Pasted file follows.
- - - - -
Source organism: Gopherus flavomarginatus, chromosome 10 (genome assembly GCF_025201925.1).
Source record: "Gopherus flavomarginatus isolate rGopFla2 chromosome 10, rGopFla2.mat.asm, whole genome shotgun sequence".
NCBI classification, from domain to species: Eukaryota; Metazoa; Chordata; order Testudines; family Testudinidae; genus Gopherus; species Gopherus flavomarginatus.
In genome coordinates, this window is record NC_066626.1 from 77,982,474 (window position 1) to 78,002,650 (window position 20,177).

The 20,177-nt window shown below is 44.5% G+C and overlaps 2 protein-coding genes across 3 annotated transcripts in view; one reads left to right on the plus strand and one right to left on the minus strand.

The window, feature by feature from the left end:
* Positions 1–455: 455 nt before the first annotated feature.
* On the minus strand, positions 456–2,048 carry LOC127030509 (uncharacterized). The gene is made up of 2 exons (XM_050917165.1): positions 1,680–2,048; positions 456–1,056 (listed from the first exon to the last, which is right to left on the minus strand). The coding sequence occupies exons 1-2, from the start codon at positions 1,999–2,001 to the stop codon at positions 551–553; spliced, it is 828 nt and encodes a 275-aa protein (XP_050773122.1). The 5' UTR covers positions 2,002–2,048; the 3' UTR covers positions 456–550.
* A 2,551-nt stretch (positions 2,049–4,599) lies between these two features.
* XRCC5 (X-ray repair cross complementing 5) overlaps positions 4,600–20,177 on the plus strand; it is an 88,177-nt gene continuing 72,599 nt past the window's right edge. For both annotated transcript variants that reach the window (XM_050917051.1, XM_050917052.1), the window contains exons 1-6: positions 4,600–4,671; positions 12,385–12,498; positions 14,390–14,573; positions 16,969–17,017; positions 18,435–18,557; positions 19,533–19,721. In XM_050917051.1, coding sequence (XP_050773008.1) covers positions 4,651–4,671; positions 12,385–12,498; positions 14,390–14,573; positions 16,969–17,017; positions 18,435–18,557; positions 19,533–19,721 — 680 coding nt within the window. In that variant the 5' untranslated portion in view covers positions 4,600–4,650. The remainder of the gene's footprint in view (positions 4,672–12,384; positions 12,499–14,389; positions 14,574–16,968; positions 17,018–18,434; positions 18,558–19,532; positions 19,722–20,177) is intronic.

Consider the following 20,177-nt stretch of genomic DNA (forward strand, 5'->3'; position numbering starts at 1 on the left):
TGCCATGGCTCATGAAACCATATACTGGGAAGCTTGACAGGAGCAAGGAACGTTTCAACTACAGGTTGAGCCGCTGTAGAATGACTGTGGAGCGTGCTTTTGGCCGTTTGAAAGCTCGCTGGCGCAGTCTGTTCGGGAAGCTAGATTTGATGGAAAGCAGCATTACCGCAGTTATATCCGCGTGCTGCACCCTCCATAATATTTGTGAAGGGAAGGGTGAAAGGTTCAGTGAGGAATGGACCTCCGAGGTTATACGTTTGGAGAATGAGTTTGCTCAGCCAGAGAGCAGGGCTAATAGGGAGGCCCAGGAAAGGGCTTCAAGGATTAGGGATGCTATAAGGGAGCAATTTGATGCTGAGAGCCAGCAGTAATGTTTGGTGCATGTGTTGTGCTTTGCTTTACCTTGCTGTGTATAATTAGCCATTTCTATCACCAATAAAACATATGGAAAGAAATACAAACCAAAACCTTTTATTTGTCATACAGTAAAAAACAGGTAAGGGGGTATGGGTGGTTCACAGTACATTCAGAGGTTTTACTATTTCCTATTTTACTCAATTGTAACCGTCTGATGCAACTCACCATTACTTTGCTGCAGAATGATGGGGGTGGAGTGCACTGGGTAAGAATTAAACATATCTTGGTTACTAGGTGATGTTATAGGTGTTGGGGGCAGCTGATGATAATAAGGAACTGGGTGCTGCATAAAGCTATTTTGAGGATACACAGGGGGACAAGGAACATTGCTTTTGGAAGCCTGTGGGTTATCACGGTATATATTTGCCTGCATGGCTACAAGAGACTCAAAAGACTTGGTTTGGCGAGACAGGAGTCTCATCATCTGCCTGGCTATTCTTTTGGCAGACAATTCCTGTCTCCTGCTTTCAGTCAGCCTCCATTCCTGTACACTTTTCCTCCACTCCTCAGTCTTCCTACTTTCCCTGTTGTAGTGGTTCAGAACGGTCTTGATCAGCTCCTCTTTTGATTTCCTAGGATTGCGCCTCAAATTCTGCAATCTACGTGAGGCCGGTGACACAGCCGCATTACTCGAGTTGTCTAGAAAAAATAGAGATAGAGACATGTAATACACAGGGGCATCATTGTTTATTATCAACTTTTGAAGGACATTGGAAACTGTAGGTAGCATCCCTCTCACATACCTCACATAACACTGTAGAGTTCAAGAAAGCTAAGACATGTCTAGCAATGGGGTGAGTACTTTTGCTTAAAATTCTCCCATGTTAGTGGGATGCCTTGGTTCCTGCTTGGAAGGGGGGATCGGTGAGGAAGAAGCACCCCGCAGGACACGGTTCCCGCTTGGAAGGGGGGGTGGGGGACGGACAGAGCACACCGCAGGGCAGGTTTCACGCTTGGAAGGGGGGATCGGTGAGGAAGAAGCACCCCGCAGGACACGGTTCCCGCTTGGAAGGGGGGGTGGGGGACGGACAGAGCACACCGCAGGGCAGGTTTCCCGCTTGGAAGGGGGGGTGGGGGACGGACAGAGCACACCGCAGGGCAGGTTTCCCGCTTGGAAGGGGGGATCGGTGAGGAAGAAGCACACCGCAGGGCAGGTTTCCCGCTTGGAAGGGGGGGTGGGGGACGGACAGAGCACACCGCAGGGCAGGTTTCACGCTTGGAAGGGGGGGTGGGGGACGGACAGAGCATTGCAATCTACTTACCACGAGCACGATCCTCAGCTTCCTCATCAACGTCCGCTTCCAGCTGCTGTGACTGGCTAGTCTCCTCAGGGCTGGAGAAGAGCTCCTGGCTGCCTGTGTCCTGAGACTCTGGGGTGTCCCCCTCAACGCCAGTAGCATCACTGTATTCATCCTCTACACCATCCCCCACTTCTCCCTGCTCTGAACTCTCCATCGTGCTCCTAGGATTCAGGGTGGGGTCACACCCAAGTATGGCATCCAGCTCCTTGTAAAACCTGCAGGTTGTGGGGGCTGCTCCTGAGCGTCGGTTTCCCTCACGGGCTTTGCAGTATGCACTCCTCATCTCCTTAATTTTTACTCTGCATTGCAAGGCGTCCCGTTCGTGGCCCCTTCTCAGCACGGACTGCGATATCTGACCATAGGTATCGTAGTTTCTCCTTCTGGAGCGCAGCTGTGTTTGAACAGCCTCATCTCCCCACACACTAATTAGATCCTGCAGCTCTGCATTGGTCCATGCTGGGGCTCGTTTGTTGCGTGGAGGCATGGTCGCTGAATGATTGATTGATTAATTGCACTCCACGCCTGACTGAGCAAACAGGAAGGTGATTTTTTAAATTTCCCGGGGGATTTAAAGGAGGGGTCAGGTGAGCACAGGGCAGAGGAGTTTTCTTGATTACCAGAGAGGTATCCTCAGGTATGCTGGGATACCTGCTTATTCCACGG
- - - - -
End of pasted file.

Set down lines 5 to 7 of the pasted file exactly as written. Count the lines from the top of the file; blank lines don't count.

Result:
The 20,177-nt window shown below is 44.5% G+C and overlaps 2 protein-coding genes across 3 annotated transcripts in view; one reads left to right on the plus strand and one right to left on the minus strand.

The window, feature by feature from the left end:
* Positions 1–455: 455 nt before the first annotated feature.